Rays Rule

Partitions input region using straight path segments in the manner of ‘rays‘. Intersections of ‘ray’ segments with each other are called junctions, and intersections at iregion boundary – entrancesDelaunay Triangulation is used (related to Voronoi Diagram, which is its dual).

Entrances (boundary intersections) are determined by the list of boundary parameters or selections. Junction placement (ray intersections) is determined by sample distribution radius:

rays(boundary_selections, radius) 
 { RegionList } { PathList } { JunctionList }

Alternatively, a number of samples can be specified, and the algorithm tries to guess the sample radius:

rays(boundary_selections, number_of_samples) 
 { RegionList } { PathList } { JunctionList }

Optionally, minimal offset from junctions to the boundary can be provided:

rays(boundary_selections, ..., junction_offset) 
 { RegionList } { PathList } { JunctionList }
  • boundary selections – list of parameter values within the range [0..1]. For example [0, 0.25, 0.5, 0.75] will place entrances at the corners of a square.
  • radius, number_of_samples – minimum radius between any two junctions, and respectively the number of junctions. Also, see Cells Rule for the explanation with one difference: in Cells Rule radius refers to the distance between quarters, rather than junctions ).
  • offset – centres of the junctions is placed with this minimum distance from the boundary.
  • RegionList, PathList, JunctionList – label selector lists (see Grid Rule for explanation).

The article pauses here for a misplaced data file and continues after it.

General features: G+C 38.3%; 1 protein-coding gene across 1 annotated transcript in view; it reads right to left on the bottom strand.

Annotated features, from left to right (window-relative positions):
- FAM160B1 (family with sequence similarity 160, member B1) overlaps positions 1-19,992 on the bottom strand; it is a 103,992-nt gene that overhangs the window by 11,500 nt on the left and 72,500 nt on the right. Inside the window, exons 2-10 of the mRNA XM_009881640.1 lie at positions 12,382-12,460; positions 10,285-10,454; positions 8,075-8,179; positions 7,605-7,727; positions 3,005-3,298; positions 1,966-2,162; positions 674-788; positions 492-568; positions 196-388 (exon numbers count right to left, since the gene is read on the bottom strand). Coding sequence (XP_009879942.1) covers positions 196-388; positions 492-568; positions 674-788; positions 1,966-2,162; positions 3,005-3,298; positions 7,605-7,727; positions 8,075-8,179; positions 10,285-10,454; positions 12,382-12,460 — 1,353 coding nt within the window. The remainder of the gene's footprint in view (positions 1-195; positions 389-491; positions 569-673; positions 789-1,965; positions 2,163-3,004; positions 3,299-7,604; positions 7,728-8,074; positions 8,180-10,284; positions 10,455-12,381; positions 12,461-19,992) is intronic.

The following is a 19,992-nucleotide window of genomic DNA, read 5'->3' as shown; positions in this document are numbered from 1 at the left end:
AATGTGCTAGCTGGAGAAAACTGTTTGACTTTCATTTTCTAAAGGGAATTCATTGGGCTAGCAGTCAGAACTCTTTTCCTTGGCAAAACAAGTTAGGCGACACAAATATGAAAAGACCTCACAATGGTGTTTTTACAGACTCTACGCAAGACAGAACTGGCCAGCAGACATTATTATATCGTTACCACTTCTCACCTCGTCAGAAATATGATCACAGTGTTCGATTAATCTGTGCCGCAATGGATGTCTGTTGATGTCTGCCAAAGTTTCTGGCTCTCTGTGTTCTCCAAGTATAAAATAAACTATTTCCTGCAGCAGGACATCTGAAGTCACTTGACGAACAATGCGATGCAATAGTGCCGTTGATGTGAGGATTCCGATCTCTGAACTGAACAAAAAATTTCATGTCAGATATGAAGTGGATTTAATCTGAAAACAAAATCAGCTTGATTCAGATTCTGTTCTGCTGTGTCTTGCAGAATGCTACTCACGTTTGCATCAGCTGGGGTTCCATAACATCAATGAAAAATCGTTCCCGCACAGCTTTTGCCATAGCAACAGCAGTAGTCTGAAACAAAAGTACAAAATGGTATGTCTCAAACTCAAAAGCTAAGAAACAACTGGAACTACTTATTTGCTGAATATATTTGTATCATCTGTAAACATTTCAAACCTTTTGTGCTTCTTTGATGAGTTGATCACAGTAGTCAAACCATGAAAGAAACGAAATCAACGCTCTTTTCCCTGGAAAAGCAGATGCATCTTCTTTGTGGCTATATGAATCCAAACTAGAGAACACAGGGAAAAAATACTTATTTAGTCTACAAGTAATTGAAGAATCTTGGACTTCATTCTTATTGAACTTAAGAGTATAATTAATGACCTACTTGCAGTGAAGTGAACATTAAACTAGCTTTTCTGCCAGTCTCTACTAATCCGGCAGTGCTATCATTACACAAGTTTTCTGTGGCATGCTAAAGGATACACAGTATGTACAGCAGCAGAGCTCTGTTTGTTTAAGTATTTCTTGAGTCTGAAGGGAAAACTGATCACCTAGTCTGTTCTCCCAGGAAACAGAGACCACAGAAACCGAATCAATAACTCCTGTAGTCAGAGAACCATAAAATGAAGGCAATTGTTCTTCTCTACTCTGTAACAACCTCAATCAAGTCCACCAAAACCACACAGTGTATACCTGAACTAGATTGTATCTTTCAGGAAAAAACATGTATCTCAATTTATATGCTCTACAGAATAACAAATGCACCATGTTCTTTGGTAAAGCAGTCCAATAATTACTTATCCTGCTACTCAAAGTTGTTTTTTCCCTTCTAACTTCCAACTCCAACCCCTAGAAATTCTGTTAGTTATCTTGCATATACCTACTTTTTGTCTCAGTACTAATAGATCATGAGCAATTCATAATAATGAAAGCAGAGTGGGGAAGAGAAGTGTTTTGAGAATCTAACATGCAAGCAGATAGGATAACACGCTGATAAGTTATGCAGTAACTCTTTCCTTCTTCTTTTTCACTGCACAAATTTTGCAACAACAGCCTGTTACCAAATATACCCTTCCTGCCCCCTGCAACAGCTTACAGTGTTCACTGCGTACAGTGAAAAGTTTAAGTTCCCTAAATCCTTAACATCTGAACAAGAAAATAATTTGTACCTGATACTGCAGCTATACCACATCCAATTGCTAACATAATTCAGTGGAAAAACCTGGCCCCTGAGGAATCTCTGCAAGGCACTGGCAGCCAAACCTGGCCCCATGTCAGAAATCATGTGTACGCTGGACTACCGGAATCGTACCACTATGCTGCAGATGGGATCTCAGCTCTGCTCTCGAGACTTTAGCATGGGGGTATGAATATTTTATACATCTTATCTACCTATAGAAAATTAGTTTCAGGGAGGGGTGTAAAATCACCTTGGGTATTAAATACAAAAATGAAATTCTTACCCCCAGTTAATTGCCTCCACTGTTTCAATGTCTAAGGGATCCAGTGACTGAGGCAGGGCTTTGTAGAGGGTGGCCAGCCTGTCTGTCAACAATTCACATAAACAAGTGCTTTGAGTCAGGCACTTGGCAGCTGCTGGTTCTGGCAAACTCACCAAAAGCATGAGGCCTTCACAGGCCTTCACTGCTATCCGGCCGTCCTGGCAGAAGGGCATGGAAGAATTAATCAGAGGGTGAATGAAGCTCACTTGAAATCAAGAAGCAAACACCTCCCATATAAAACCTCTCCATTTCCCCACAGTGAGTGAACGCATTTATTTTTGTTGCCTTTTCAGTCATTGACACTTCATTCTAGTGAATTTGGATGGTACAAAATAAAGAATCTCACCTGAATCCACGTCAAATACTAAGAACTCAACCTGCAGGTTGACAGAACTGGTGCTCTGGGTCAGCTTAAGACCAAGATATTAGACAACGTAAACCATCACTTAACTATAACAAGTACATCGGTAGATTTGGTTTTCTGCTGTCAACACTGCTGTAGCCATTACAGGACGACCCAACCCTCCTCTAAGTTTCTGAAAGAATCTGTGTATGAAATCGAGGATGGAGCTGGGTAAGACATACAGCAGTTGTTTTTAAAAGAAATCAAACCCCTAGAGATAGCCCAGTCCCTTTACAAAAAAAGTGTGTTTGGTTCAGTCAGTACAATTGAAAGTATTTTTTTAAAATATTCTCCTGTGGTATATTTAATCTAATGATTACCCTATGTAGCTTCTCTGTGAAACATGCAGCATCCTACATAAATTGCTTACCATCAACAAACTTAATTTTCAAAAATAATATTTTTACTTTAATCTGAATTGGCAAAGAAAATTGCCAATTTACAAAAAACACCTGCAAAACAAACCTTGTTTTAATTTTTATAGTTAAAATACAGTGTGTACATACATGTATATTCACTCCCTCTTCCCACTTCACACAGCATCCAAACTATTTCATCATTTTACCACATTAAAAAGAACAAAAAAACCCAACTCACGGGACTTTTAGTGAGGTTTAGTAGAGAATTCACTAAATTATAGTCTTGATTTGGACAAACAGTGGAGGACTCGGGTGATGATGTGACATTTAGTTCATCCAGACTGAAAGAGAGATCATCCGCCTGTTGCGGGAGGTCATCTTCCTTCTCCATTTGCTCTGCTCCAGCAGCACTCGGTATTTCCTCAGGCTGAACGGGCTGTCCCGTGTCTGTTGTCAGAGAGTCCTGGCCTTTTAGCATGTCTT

Cells Rule

Partitions input region into more natural looking “cell-like” quarters that resemble biological cells. Voronoi Diagram partitioning method is used.

Sample radius determines centre of a cell:

cells(radius)
{ RegionList } { PathList } { JunctionList }

Alternatively number of samples can be requested and radius best matching radius will be guessed (this is currently a not very accurate procedure):

cells(number_of_samples) 
 { RegionList } { PathList } { JunctionList }

With an optional smoothing parameter:

cells(..., M(smoothing_factor))
 { RegionList } { PathList } { JunctionList }

Symmetry parameter is added at the end and is also optional:

cells(..., S(symmetry_id))
 { RegionList } { PathList } { JunctionList }
  • radius – minimum distance between any two path junctions; larger radius means fewer junctions. Alternatively number_of_samples can be used:
  • number_of_samples – specify actual number of junctions to place within the region. Algorithm tries to take a guess the appropriate radius, however the actual radius than the ideal one for the appropriate number of samples.
  • smoothing_factor – how much should the cells be smoothed by. Smoothing reduces a cell size.
  • symmetry_id
    • 0: no symmetry
    • 1: x symmetry
    • 2: y symmetry
    • 3: x and y symmetry (which is also a boolean AND of 1 and 2)
  • RegionList, PathList, JunctionList – label selector lists, as in Grid Rule.

Peel Rule

Extrude the subset of the boundary inwards in the input region.

peel(boundary_selection, offset)
 { ExtrudedRegionList } { SubstrateRegionList }
Parameters
  • boundary_selection (boundary selection) – subset of the input region boundary.
  • offset – how much to peel or extrude. Can be an absolute value, a relative (in percent) or a random range.
  • ExtrudedRegionList, SubstrateRegionList – label selector lists for extruded region and substrate region accordingly. Extruded region is the newly created region and the substrate region occupies the remaining space of the input region.